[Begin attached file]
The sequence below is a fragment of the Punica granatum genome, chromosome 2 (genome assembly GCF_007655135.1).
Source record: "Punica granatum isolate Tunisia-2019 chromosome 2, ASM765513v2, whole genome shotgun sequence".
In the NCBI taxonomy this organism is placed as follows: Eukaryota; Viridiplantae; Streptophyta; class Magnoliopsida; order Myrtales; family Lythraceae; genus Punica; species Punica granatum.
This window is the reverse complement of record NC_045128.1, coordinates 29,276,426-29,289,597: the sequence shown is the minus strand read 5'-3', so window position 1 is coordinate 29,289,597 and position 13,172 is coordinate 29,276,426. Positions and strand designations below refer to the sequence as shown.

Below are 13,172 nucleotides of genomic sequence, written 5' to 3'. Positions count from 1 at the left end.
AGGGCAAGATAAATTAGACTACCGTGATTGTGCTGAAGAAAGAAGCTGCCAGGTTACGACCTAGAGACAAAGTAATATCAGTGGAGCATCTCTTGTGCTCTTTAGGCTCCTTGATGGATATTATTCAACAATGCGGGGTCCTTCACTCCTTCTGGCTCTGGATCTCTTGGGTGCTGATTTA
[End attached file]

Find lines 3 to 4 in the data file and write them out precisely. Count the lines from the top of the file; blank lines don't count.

In the NCBI taxonomy this organism is placed as follows: Eukaryota; Viridiplantae; Streptophyta; class Magnoliopsida; order Myrtales; family Lythraceae; genus Punica; species Punica granatum.
This window is the reverse complement of record NC_045128.1, coordinates 29,276,426-29,289,597: the sequence shown is the minus strand read 5'-3', so window position 1 is coordinate 29,289,597 and position 13,172 is coordinate 29,276,426. Positions and strand designations below refer to the sequence as shown.